The tragic loss of Cabinet Minister Shri. Gopinath Munde in an urban road accident, caused by something as silly as a jumped red light, and the fact that despite having one of the lowest vehicular densities, India holds the dubious distinction of suffering the highest road fatalities in the world, brought about a change in the attitude of the Government, and is taking pragmatic steps in attempting to curb this loss of life.
In this connection, I was really impressed by an outreach program launched by the Ministry of Road Transport and Highways, who have drawn up a comprehensive road safety bill, and has put the same out in the public domain and quite creditably sought inputs and suggestions from the public. Everyone must salute this outreach of the ministry and extend all support.
As I have written before on the topic of Highway Safety in this blog, and I was hoping to also cover the aspect of Urban Traffic Safety in another article, this opportunity was a Godsend. I reproduce the mails I sent and my suggestions:
“Suggestions for the Road Transport and Safety Bill”
Dated 14th Sepetmber, 2014
"I congratulate you in taking steps to make our roads safer. I also applaud your outreach program in seeking public opinion and thank you for this opportunity to offer my suggestions.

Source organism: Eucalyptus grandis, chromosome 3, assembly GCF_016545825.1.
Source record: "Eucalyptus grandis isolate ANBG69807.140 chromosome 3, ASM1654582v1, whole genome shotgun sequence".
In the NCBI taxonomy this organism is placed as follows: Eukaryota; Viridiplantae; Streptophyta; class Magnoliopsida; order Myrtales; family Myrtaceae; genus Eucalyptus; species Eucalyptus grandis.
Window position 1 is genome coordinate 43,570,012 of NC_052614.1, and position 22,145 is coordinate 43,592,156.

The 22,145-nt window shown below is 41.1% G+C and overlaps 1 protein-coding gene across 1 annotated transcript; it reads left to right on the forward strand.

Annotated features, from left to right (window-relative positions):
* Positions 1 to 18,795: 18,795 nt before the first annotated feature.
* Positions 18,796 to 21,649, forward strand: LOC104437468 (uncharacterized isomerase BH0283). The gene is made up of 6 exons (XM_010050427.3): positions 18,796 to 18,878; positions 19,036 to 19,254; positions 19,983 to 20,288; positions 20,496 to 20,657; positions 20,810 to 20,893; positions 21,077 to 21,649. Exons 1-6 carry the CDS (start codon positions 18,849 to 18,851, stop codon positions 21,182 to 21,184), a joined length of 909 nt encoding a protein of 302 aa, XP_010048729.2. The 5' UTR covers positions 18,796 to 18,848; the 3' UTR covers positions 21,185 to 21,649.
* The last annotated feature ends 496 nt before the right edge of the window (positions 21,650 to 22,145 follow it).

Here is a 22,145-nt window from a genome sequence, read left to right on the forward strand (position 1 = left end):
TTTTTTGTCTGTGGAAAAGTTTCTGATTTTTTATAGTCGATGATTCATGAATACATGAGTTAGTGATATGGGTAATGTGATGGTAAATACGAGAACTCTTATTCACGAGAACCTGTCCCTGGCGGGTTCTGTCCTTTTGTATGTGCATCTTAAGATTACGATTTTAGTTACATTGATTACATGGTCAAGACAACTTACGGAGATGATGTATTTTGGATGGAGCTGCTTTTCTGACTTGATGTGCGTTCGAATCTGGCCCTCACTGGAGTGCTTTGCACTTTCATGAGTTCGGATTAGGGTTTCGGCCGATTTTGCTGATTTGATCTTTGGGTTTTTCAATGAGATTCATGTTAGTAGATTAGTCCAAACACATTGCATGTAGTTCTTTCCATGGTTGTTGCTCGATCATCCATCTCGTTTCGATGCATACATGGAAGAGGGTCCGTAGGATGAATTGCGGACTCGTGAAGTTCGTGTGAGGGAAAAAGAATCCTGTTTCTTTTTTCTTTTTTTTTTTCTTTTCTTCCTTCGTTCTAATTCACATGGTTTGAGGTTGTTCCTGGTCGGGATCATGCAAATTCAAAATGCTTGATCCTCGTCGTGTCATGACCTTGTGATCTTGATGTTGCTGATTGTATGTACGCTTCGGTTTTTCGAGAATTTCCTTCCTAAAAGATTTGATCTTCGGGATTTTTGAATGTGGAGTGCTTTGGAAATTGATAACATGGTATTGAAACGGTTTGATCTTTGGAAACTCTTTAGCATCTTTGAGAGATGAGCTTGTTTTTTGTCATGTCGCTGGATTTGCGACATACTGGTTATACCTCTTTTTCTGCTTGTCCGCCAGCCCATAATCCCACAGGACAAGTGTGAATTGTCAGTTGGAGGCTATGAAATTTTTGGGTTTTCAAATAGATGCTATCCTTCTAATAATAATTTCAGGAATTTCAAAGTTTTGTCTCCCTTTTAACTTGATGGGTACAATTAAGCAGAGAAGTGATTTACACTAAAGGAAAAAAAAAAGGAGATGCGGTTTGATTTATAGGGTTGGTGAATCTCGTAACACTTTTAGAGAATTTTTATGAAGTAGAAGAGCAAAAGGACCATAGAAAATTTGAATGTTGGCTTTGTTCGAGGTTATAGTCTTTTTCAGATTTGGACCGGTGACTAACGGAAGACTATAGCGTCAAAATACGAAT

I would like to bring to your notice that some automobile companies seem to treat India as an unregulated third world market and resort to shoddy adaptation of their international left-hand drive vehicles before releasing them in India. Thus, in some brands of cars, among other shortcuts, the trafficator switch remains on the left, making it very confusing for people who normally drive cars which follow the Indian standard of trafficator switch on the right. In a critical situation, this may lead to accidents. India must not permit this anymore.
Further, car manufacturers also follow purely commercial considerations while deciding on the inclusion of safety features which make Indian cars quite unsafe to use as even basic safety features such as Crumple Zones, Air Bags and ABS are treated as 'luxury' features.
I request you to clearly define what constitutes an acceptable Indian automobile, with some of the minimum safety standards being recorded in an advisory and enforced strictly. Provision of 2 Air Bags, Crumple Zones, 5 Seat Belts and Trafficator on the right should be made compulsory, is my submission.
Another area of grave concern for us, is the fact that our National Highways constitute under 10% of our road length but contribute over 30% of road fatalities. Thus, just making our highways 4-laned are not making them safe, as we do not enforce any regulation of the highways to make them into safe traffic ecosystems. It is of utmost importance to urgently introduce a Highway Code that restricts access of tolled highways to certain classes of vehicles that are manufactured highway worthy, and also define lane restrictions and speed restrictions for users.